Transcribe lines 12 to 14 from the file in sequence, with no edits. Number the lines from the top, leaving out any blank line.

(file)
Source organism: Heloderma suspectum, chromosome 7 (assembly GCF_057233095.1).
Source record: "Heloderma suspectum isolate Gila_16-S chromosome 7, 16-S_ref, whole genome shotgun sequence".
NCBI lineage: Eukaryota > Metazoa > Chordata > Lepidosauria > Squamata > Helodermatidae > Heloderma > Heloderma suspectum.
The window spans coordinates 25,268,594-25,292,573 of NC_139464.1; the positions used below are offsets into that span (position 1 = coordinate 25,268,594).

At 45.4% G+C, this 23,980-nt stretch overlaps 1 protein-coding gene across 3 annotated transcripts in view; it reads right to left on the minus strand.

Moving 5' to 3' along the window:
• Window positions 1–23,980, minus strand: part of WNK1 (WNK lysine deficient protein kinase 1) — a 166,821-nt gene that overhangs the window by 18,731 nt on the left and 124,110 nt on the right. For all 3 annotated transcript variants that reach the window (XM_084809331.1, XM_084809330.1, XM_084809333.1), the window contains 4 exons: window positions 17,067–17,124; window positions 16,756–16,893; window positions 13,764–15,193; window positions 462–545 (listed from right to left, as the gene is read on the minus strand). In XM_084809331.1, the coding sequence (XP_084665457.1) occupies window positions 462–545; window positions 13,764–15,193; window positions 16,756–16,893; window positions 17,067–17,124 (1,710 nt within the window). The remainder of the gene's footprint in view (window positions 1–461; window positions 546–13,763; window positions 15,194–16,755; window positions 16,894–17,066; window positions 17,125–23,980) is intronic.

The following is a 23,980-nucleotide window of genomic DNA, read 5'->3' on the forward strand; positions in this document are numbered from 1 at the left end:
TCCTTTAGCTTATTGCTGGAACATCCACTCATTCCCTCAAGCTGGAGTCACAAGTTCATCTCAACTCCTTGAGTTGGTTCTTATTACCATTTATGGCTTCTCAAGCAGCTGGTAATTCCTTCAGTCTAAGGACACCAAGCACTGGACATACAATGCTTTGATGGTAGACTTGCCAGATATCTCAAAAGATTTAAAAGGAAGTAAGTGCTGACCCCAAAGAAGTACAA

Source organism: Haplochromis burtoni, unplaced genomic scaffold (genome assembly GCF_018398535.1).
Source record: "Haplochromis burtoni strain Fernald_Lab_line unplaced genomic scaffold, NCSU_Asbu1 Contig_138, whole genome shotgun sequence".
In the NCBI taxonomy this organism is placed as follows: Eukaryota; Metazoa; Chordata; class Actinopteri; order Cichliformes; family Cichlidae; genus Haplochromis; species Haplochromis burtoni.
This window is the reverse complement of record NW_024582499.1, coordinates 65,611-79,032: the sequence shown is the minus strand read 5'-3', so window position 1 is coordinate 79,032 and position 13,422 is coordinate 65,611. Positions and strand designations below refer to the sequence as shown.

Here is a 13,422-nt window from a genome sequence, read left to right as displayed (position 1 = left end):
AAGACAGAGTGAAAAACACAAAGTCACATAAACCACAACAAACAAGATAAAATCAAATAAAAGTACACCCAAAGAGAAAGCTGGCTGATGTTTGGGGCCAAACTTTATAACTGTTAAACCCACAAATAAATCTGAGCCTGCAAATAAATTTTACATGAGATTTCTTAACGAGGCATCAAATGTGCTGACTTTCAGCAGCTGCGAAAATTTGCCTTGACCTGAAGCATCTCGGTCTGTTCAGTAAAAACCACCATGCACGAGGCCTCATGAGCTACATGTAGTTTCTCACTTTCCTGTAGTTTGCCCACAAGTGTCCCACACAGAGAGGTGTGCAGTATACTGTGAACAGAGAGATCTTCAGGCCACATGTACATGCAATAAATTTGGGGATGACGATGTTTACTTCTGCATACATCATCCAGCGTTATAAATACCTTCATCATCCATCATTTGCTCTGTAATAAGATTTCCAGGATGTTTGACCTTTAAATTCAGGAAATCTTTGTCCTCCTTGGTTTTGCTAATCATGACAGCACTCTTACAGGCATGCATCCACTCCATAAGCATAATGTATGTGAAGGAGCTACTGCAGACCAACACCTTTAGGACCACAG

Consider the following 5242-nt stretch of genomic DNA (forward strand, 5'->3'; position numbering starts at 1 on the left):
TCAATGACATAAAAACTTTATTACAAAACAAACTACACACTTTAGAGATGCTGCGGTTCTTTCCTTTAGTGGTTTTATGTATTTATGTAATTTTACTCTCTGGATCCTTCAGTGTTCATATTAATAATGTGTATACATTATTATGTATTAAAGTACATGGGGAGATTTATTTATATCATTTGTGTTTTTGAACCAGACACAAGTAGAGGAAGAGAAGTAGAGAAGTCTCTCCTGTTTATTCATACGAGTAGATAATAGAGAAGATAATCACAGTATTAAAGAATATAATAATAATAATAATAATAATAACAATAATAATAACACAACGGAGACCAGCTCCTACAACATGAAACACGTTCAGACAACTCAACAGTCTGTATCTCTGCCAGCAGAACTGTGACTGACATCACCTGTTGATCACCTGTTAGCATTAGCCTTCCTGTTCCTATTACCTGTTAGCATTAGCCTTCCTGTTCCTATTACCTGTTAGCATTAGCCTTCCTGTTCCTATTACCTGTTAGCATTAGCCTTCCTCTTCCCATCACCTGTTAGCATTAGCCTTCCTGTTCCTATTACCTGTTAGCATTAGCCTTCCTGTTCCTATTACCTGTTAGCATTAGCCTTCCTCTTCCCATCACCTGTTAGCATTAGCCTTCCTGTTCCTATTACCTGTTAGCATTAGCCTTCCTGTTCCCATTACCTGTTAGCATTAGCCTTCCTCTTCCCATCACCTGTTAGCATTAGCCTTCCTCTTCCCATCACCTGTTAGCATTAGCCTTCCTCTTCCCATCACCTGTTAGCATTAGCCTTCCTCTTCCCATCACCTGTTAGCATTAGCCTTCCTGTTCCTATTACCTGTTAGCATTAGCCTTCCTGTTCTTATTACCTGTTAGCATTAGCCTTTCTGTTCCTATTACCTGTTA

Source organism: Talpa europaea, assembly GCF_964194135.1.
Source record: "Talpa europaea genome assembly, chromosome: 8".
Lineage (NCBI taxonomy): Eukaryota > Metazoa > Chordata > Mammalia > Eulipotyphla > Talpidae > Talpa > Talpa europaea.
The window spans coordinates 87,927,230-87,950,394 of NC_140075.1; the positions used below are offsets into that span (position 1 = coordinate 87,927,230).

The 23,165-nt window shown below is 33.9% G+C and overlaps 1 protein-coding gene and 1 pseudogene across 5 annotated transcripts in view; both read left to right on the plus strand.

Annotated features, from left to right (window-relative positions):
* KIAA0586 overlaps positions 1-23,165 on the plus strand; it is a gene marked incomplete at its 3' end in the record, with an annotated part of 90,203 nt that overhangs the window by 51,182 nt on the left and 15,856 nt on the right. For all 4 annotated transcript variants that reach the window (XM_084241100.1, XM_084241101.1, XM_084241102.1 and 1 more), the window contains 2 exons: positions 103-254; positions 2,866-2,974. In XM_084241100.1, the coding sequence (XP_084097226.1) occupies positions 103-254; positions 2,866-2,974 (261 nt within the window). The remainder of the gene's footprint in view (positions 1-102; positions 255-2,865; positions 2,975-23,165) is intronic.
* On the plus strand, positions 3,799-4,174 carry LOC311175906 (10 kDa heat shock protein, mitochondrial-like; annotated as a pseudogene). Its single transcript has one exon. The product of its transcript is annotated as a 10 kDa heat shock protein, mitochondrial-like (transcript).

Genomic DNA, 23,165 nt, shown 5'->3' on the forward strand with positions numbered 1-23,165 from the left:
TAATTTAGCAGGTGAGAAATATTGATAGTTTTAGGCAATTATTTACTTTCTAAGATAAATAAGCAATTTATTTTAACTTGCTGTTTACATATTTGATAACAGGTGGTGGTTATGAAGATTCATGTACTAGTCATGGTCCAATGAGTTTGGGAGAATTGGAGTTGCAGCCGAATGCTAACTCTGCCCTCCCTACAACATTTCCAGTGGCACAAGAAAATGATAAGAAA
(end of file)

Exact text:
In the NCBI taxonomy this organism is placed as follows: Eukaryota; Metazoa; Chordata; class Actinopteri; order Cichliformes; family Cichlidae; genus Haplochromis; species Haplochromis burtoni.
This window is the reverse complement of record NW_024582499.1, coordinates 65,611-79,032: the sequence shown is the minus strand read 5'-3', so window position 1 is coordinate 79,032 and position 13,422 is coordinate 65,611. Positions and strand designations below refer to the sequence as shown.

Here is a 13,422-nt window from a genome sequence, read left to right as displayed (position 1 = left end):